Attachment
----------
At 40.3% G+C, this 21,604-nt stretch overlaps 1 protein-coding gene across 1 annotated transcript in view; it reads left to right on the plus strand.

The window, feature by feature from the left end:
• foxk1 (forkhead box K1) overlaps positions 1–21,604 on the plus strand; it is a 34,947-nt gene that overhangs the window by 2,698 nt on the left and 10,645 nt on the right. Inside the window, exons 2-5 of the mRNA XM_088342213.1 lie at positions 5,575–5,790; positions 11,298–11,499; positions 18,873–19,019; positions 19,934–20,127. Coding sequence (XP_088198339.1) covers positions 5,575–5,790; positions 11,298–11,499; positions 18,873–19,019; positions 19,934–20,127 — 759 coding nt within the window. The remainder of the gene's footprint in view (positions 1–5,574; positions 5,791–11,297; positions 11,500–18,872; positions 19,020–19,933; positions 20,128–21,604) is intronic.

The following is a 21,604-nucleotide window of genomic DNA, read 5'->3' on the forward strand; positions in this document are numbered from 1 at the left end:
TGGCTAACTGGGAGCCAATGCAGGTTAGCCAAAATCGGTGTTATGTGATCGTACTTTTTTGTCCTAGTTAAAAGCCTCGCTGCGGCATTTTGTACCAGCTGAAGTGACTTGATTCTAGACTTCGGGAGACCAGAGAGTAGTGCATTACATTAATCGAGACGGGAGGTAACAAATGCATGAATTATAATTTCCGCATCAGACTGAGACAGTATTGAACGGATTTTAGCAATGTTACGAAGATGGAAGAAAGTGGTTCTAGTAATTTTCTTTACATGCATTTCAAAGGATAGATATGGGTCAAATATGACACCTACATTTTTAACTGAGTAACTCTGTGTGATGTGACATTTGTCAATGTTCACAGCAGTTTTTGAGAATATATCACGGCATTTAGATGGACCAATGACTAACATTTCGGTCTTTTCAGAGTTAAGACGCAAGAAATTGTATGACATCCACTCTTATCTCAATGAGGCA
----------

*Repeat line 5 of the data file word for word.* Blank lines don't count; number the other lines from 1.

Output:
TGGCTAACTGGGAGCCAATGCAGGTTAGCCAAAATCGGTGTTATGTGATCGTACTTTTTTGTCCTAGTTAAAAGCCTCGCTGCGGCATTTTGTACCAGCTGAAGTGACTTGATTCTAGACTTCGGGAGACCAGAGAGTAGTGCATTACATTAATCGAGACGGGAGGTAACAAATGCATGAATTATAATTTCCGCATCAGACTGAGACAGTATTGAACGGATTTTAGCAATGTTACGAAGATGGAAGAAAGTGGTTCTAGTAATTTTCTTTACATGCATTTCAAAGGATAGATATGGGTCAAATATGACACCTACATTTTTAACTGAGTAACTCTGTGTGATGTGACATTTGTCAATGTTCACAGCAGTTTTTGAGAATATATCACGGCATTTAGATGGACCAATGACTAACATTTCGGTCTTTTCAGAGTTAAGACGCAAGAAATTGTATGACATCCACTCTTATCTCAATGAGGCA